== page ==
When you’re looking for strong fixed-blade broadheads, there are a couple of things to look for, which can be found in the WASP Drone. These tough fixed-blade broadheads have a chiseled trocar tip, stainless-steel construction and a 1-1/8 inch cutting diameter. They have a reduced ferrule surface, so they tune easy and fly extremely well.

Which is Better — Fixed-Blade or Mechanical Broadheads?

One of the biggest negatives of using a fixed-blade head is bow tuning. You’re shooting a fixed-wing aircraft out of your bow without flaps, rudder or ailerons. Your arrow vanes help in stabilization, but those wide blades sticking out in front of the vanes can have a tendency to veer off target.

In contrast, most mechanical broadheads have the profile of a target tip, so they cut the air with little resistance or air-deflection issues. They’re easier to tune, and you can likely shoot a different mechanical model and still be relatively sighted-in if you find yourself without your brand of mechanical in the outback.

That said, most modern compound bows tune so precisely that getting a fixed-blade broadhead to fly with accuracy is not really a problem. Any pro shop technician worth their weight will have you hammering 10-rings with a fixed-blade head after one visit. The trend in low-profile broadheads aids this tuning issue with less wing surface to steer an arrow astray.

Take the time before hunting season to ensure that fixed-blade heads fly accurately. In addition, make sure they impact the target in the same place as your field points. If they don’t, you may have to adjust your bow sight for broadheads.

A second major consideration is cutting surface. Some mechanical broadheads have a cutting width of more than 2 inches. Several will even carve a nearly-3-inch hole through your target. Compare that to the typical fixed-blade head that averages a 1-1/8-inch cutting width to slice through a target.

Of course, it’s not all apples to apples. A mechanical broadhead requires additional kinetic energy to deploy, robbing some of the energy needed for arrow penetration. This is particularly true on quartering shots requiring added penetration to reach vital organs. If you’re shooting an 80-pound draw, it likely doesn’t matter, but for the mainstream shooter, manufacturers took this into consideration. Many now manufacture mechanicals with rear-sliding cutting blades instead of those that fold (jackknife) back. Rear-sliding blades use less kinetic energy to open.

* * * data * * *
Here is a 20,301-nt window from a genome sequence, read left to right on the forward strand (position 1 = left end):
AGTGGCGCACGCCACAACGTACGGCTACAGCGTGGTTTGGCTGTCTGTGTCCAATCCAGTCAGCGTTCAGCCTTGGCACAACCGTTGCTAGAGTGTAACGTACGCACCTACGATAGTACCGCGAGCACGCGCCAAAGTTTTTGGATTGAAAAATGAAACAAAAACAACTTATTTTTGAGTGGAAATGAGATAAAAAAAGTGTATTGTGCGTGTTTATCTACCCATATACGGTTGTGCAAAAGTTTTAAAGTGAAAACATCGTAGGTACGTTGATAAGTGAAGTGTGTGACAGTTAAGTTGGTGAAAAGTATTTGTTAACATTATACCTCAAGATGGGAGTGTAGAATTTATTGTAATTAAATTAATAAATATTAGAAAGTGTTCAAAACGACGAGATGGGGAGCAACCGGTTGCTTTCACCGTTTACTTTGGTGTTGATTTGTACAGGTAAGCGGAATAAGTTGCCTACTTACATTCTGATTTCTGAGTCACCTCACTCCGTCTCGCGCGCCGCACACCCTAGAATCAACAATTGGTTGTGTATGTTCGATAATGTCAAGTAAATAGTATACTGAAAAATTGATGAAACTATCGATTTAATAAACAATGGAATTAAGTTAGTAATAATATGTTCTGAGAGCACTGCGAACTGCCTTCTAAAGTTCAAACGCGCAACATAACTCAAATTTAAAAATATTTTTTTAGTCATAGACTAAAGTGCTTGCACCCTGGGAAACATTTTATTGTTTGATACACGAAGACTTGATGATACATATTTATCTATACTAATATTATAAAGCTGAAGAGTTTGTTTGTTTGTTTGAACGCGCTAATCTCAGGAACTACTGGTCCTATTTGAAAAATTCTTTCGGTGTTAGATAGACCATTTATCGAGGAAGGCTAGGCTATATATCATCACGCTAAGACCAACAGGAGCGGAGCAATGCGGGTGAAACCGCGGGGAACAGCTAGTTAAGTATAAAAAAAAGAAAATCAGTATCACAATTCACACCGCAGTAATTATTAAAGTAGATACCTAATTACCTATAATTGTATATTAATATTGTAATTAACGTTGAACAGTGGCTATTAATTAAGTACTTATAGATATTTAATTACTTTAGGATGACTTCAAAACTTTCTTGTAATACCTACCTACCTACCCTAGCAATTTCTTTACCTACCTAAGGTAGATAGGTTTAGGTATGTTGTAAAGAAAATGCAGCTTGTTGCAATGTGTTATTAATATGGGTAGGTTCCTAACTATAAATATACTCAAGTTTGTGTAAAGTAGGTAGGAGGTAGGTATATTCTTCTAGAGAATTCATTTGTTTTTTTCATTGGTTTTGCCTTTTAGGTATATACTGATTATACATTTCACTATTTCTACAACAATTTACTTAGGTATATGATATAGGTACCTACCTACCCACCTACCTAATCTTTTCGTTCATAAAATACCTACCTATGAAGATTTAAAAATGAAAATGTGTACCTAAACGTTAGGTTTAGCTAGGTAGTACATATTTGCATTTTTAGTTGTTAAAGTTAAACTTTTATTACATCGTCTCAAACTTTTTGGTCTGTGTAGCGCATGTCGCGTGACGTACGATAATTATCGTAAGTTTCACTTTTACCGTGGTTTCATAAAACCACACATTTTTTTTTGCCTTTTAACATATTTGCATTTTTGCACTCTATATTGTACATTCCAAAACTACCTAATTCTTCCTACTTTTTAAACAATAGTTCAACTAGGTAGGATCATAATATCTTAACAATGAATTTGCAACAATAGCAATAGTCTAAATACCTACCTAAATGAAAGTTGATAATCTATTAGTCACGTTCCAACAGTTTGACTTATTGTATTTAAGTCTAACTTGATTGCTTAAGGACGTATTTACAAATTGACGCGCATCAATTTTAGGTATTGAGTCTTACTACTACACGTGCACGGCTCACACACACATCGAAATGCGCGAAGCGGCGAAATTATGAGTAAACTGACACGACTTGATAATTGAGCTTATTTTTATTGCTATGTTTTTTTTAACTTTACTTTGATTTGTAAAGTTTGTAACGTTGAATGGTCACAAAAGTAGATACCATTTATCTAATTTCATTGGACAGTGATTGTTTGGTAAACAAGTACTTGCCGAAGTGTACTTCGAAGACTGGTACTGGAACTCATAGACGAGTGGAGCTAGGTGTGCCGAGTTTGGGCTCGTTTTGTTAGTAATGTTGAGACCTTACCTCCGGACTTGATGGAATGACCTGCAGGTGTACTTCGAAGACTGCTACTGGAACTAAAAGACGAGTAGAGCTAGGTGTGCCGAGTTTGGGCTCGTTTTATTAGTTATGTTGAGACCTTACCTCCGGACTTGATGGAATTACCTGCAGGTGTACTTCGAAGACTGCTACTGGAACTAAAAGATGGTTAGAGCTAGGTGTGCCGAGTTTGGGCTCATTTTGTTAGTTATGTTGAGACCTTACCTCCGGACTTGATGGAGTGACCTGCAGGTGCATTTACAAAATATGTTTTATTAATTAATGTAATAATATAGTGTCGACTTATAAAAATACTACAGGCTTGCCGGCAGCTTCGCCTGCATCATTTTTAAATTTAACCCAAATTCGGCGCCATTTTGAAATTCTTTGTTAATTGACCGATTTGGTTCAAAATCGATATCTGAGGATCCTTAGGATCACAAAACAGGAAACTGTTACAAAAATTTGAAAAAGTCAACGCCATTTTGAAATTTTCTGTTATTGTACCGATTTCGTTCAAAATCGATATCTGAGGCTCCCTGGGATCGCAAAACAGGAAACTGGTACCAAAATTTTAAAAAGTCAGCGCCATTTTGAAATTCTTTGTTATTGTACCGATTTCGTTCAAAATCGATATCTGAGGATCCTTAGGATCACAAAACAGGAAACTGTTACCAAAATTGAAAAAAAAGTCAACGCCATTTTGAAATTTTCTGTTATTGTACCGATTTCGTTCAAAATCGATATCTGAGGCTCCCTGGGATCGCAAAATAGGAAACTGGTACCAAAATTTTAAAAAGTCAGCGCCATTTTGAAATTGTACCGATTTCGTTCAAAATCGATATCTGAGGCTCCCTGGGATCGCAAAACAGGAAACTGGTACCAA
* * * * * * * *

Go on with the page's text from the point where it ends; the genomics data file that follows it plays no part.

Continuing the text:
Regardless of the cutting width, it’s razor-sharpness that gets the job done with either style of head. Broadheads kill via hemorrhaging, so to create the most bleeding possible, they have to be operating-room sharp. Kinetic energy won’t help you if you try to punch a Popsicle stick through a buck instead of a scalpel.

Why is that a con for fixed-blade heads? Some require you to re-sharpen after use, and that means you need to be skilled with sharpening tools. Companies such as G5 make it simple with sharpening tools so easy to use that Bubbles the chimp could operate them.

A final thought is price. Most fixed-blade heads cost 25 to 50 percent more than mechanicals. In Washingtons, that relates to an added expense anywhere from $10 to $30 per three-pack of fixed-blades. It likely won’t cause a divorce, but if you’re prone to missing.. just saying.

A sturdy, fixed-blade broadhead works great on big game such as elk. This Muzzy 3-blade broadhead punched clean through a mature bull elk.

What are Some Benefits to Shooting Fixed-Blade Broadheads?

As I explained earlier, fixed-blade broadheads tend to be stronger and more durable simply by their design. The cutting blades are secured front-to-back, whereas most mechanicals deploy upon impact, leaving the blades attached only to the front or midsection of the ferrule. Some fixed blades, such as the G5 Montec I’m currently running, are a one-piece construction. It’s virtually indestructible.

Adding to the ‘pros’ list is the simplicity factor. There are no moving parts, no hinges, and no rubber bands found on any fixed-blade broadhead. With no moving parts and the sturdiness of one-piece construction, you can have confidence every time you send an arrow towards your target.

Finally, a razor-sharp, cut-on-contact fixed-blade head doesn’t eat up any kinetic energy during blade deployment. Giving it more energy to punch deep into vitals.

Like I said, there really is no right or wrong answer here. Just some food for thought as you’re navigating the aisles looking for your next set of broadheads.